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Why did only English undergo the Great Vowel Shift, making pronunciation stray so far from spelling?

Lots of people have wondered why English seems to be one of very few languages with such irregular spelling, far from its pronunciation. The answers include the Norman invasion, and the Great Vowel ...
13
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2answers
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What's the origin of Pig Latin?

Having studied Latin at High School and not being a native English native speaker, I have trouble understanding what the point of Pig Latin is. The text transformation rules, indeed, bring to ...
20
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6answers
2k views

19th century English texts occasionally use Germanic-style number words, such as “four-and-twenty”. When did this fall out of use?

19th century English texts occasionally use Germanic-style number words, such as "four-and-twenty", but the same text would also have the modern "twenty-four" in places (see e.g. Conan-Doyle for ...
6
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1answer
305 views

Jackson = $$son: pun or topical reference

Alfred Bester's short story The Demolished Man (the original version serialized in Galaxy magazine in 1952, not the novel published in 1963) may have been the first instance of SMS-speak, featuring ...
6
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1answer
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Interjection “et voilà”

I know et voilà is a French interjection and means there it is. It is very much used in the US. Why is the use of et voilà so popular in the US? Which historical fact has made it so popular?
25
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4answers
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Is there a historical trend towards shorter sentences?

From my own reading of older books (eg. 18th, 19th century) in various styles (novels, philosophical treatises, scientific publications), it seems that sentences were longer back then. Is there good ...
46
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6answers
14k views

When did it become correct to add an “s” to a singular possessive already ending in “‑s”?

According to my grammar book, but at variance to the answer to this question, the correct singular possessive if a word ends in ‑s is: James’s car The grammar book allows exceptions for ...
5
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5answers
494 views

How dangerous is the acceptance of common usage on traditional English?

I mean how far should we flow on with the current called "common usage"? Is there a fear that the real English is going do disappear someday? By the way, as for me, I like common English myself. :)
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2answers
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Why don't English nouns have grammatical gender?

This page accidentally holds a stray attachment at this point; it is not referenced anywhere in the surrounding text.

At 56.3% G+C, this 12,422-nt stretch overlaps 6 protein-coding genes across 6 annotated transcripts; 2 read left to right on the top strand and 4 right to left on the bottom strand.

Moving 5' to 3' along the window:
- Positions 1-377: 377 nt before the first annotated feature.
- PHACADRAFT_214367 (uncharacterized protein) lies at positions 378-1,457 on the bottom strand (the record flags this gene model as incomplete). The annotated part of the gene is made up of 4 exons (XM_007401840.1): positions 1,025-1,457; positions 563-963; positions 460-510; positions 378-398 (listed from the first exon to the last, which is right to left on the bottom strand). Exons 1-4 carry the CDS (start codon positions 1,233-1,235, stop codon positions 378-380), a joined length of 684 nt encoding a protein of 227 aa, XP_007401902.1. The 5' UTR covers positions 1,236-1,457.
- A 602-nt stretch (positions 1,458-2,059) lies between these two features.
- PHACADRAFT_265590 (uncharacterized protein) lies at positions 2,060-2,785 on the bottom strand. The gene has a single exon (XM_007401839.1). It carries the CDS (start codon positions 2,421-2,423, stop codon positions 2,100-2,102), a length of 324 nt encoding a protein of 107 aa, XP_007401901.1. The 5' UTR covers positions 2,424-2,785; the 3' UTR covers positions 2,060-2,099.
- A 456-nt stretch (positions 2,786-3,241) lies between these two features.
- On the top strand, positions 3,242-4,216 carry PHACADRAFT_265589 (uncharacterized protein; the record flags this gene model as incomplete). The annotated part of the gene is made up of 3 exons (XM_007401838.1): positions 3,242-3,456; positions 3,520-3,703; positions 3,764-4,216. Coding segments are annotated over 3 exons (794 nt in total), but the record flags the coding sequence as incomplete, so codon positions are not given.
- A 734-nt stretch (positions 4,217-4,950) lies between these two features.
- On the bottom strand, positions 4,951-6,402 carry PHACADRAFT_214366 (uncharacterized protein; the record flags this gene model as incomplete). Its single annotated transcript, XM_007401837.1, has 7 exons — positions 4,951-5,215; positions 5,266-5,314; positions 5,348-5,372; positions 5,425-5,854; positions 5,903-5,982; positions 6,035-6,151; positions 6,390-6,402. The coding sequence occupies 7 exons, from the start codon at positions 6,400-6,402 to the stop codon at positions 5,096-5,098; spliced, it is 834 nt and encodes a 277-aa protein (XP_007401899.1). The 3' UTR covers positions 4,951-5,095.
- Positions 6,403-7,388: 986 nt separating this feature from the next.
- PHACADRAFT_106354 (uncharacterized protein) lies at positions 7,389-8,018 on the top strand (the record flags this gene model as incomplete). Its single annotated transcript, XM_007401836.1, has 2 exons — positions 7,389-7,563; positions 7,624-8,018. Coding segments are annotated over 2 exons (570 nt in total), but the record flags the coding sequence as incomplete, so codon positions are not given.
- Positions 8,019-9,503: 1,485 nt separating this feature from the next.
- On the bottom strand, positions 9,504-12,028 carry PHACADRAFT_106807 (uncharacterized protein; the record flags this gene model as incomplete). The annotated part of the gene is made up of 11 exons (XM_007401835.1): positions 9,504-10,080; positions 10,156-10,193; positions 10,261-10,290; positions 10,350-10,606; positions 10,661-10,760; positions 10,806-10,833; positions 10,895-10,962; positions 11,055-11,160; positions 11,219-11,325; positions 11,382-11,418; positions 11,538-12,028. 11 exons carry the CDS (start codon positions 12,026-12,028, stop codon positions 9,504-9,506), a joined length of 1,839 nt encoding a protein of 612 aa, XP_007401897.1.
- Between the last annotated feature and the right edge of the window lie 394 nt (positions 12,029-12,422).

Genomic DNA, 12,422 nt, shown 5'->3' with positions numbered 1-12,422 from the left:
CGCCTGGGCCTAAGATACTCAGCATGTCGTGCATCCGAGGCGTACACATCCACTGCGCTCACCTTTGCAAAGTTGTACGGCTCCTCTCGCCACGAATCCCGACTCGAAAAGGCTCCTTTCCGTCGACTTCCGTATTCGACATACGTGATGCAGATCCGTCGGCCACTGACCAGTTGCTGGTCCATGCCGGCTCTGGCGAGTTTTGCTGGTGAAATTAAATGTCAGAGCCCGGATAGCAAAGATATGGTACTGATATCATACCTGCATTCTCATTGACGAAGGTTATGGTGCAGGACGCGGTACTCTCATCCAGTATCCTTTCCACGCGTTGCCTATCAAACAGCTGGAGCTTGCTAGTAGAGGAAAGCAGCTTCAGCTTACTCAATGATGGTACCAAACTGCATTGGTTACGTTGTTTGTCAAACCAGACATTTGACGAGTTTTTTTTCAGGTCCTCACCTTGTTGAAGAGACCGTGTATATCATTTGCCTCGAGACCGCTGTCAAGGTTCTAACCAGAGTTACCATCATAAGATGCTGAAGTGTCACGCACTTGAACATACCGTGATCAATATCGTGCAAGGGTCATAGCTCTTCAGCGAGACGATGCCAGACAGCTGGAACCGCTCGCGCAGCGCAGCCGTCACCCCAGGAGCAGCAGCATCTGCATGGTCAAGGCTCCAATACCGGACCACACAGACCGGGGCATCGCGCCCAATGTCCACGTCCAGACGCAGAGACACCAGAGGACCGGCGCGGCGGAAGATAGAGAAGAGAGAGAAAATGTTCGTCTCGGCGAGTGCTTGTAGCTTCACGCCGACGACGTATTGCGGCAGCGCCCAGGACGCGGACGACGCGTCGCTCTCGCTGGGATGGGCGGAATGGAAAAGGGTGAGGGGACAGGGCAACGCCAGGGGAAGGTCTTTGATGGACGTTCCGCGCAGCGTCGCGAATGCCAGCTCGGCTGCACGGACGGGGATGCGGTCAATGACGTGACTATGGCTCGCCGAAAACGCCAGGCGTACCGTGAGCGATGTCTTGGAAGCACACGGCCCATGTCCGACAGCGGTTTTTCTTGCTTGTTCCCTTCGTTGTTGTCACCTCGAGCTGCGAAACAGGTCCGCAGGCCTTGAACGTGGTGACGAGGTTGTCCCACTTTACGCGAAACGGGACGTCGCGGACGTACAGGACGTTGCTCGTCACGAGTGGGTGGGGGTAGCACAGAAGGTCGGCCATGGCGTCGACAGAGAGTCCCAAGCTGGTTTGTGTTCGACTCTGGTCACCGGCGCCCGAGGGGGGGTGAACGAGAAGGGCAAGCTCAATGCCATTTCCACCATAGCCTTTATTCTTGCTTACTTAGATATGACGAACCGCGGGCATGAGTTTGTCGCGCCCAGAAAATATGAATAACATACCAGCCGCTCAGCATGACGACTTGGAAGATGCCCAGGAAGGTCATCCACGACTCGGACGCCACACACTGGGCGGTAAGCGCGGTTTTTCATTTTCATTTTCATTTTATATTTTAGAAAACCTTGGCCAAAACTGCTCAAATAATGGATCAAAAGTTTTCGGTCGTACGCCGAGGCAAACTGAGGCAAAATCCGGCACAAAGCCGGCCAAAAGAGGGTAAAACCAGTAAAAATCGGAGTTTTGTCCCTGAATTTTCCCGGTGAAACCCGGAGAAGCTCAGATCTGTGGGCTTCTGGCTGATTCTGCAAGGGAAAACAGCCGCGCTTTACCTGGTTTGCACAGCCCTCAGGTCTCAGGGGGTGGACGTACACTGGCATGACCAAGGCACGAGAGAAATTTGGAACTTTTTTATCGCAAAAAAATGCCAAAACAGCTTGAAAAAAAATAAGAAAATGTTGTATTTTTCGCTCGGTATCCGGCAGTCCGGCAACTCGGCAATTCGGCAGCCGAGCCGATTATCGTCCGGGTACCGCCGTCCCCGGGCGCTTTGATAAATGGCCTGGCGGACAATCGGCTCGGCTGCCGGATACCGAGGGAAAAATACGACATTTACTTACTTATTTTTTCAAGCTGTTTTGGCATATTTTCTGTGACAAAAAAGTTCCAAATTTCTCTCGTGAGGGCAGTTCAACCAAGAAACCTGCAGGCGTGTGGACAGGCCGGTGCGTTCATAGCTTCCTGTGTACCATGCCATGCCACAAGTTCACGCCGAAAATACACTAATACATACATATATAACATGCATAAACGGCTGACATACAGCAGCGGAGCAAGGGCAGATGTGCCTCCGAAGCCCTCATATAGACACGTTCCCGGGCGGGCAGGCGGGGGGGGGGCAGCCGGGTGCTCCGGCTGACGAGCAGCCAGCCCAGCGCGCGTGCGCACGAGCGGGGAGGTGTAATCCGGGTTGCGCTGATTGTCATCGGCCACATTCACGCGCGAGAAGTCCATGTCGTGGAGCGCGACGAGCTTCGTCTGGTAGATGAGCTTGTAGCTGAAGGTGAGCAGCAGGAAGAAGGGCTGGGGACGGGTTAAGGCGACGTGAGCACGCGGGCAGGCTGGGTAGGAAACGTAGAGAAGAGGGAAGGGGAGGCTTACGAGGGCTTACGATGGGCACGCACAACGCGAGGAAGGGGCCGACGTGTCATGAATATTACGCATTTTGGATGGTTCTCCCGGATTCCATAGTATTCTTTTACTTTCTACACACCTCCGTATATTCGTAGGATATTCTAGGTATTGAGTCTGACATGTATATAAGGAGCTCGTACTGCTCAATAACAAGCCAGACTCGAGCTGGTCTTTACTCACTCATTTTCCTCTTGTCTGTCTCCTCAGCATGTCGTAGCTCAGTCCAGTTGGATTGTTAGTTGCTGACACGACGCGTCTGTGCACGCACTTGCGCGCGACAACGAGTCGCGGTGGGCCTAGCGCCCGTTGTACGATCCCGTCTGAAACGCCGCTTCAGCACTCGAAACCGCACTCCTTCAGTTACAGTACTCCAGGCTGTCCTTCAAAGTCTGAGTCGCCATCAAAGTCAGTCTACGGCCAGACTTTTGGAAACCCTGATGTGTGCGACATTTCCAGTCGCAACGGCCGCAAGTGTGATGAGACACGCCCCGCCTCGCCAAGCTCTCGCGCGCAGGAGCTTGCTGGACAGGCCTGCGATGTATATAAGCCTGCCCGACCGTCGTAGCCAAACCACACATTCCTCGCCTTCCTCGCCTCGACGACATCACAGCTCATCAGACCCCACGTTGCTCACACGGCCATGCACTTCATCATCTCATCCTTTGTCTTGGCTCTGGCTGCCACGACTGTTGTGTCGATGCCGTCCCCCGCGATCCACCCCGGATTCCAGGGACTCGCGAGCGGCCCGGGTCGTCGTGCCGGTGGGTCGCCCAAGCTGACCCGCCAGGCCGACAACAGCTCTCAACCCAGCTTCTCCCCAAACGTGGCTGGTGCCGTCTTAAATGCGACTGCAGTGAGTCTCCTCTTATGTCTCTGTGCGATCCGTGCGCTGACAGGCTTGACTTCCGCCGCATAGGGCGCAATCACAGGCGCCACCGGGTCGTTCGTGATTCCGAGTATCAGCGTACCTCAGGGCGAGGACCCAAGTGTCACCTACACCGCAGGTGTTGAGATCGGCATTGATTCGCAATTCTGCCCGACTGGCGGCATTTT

English nouns — other than those with natural gender, e.g. people or animals — do not generally have grammatical gender, and so are referred to as 'it' rather than 'he' or 'she'. However, modern ...
13
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3answers
674 views

What is the first recorded appearance of the mistranslation “Red Square”?

Does anybody know when the mistranslation "Red Square" made its first recorded appearance? Have there been any noteworthy attempts at establishing the correct translation "Beautiful Square" at some ...
187
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8answers
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What is the factual basis for “pirate speech”? (Did pirates really say things like “shiver me timbers”?)

The "pirate speech" we hear/see/read, for example, on the website Talk Like A Pirate Day consists of a rhotic dialect characterized by phrases like "shiver me timbers," "ooh arh me hearties," and so ...
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8answers
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Why have the subjunctive and indicative converged in Modern English?

It is to me a curious fact that the subjunctive mood of verbs in English has so nearly disappeared in modern times. In fact, even the correct form and usage of the subjunctive in Modern English barely ...
23
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3answers
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Why do written English vowels differ from other Latin-based orthographies?

Written English vowels differ from other Latin-based orthographies. Consider what the written vowels in the romance languages represent. Also, for example, consider this simple comparision between a ...
3
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2answers
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Genetic Relatives

In the vein of historical linguistics, what languages (modern or dead) are considered genetically related to English? Also what differences mark a language as a genetic relative vs a language that had ...